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Protecting Intellectual Property Rights in the Workplace

In today’s expanding business world, with an increasing reliance on consultants, programmers, telecommuters and employees with highly specialized knowledge and training, employers are confronted with the vast and sometimes tangled world of intellectual property rights. Intellectual property rights are commercially valuable products of the human mind, which include copyrightable works, trademarks, patentable inventions, and trade secrets. An employer’s intellectual property, which may include its software, internally created reports, promotional materials and brand name, is usually the company’s most important and sensitive asset. Yet, few employers take the necessary precautions to secure and protect their company’s rights in this area.

Protecting a company’s intellectual property rights, whether in newly developed software programs or internally created office documents, is one of the most important precautionary measures an employer can implement. Companies have a clear financial interest in protecting their sensitive information from being exploited for personal gain by their employees or falling into the hands of competitors. Customized information, such as product pricing formulas, source and object codes for software, marketing strategies and customer lists, are protected intellectual property of the employer that must be safeguarded from piracy and unlawful infringement.

An employer’s rights in newly developed intellectual property will largely depend on whom the work was created by and in what circumstances it was developed. Under the Copyright Act, work prepared by an employee within the scope of his or her employment is a “work made for hire” and belongs to the employer. If, however, the work is created by an independent contractor, such as a consultant, the employer will not retain any rights in the work. In either circumstance, the employer should enter into an agreement to secure and obtain the intellectual property rights in the newly created work.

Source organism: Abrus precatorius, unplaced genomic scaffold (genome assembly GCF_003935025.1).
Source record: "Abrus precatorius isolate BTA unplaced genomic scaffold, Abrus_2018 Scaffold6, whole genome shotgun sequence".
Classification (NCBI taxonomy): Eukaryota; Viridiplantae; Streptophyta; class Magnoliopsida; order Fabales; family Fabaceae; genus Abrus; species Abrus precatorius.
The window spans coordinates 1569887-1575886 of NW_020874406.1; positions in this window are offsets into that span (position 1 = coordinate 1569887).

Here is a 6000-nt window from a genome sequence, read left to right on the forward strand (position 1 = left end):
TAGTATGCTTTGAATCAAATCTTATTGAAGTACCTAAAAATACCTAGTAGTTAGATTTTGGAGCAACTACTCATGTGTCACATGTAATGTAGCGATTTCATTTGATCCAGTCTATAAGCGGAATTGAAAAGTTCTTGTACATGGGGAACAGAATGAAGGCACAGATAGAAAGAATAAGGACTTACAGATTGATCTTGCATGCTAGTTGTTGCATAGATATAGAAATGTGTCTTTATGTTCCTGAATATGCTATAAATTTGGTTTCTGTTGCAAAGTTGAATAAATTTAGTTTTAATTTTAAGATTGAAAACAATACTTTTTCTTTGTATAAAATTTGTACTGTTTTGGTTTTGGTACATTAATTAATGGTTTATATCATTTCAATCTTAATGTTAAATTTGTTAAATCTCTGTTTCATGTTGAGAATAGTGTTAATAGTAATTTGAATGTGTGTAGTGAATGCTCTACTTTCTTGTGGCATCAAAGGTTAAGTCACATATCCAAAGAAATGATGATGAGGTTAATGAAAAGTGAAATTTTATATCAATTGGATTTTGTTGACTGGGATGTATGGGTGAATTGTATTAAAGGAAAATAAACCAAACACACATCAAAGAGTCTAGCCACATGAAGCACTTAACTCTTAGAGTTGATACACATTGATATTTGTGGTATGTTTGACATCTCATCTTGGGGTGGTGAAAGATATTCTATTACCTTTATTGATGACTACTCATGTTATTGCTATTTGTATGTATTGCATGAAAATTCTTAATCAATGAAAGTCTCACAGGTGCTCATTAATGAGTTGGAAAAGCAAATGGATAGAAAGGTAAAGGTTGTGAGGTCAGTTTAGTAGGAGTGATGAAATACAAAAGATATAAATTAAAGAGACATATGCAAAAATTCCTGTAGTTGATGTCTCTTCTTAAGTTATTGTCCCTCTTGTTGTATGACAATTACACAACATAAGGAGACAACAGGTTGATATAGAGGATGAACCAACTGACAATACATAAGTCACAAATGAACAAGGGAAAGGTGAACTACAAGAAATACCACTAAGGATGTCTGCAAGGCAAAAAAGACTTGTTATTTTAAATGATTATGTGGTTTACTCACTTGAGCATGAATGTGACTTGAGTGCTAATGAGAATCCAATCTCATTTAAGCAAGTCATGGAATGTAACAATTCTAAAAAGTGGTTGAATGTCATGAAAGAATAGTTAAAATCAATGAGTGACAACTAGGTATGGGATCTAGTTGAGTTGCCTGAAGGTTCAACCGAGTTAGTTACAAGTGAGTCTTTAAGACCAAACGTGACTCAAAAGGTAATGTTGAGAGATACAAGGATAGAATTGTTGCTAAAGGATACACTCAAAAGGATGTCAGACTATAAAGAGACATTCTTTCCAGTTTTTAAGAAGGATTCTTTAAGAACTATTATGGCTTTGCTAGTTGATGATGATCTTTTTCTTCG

If the work was created by an employee, the employer should enter into a written transfer and confidentiality agreement with the employee for practical purposes, so that the employee does not feel free to take the internally developed software, reports, or promotional materials to a new job. The agreement should specify that any work created on company time or using company resources belongs to the employer. If the work is created by an independent contractor, the employer should require the individual who created the work and the company he or she is employed by to execute an assignment and a confidentiality agreement regarding the newly developed work.

In securing the intellectual property rights for work created by an employee, both the employee and the employer must sign the “work made for hire” transfer agreement to be valid under the Copyright Act. However, if the work is created by an independent contractor, the Copyright Act provides that only the person(s) assigning the rights must sign the assignment agreement. Whether the agreement is a “work made for hire” transfer or an assignment, the document defining the ownership rights of the intellectual property should be broadly written and should apply to the actual work and any “derivative works” (which are works that are derived from the original work).

To ensure a complete transfer and preservation of a company’s intellectual property ownership rights, the employer should consult an experienced intellectual property attorney. An employee’s departure may further place a company’s intellectual property at risk. Therefore, transfer and assignment agreements, along with confidentiality agreements and carefully planned exit interviews, are necessary precautionary measures that employers must take to ensure that their company’s intellectual property rights and trade secrets are securely safeguarded and protected.

Samuel J. Frederick is an attorney with Murphy, Brenton, & Spagnuolo, PC, and practices in the areas of intellectual property, business law, and commercial litigation.

 

 

 

 

 

 


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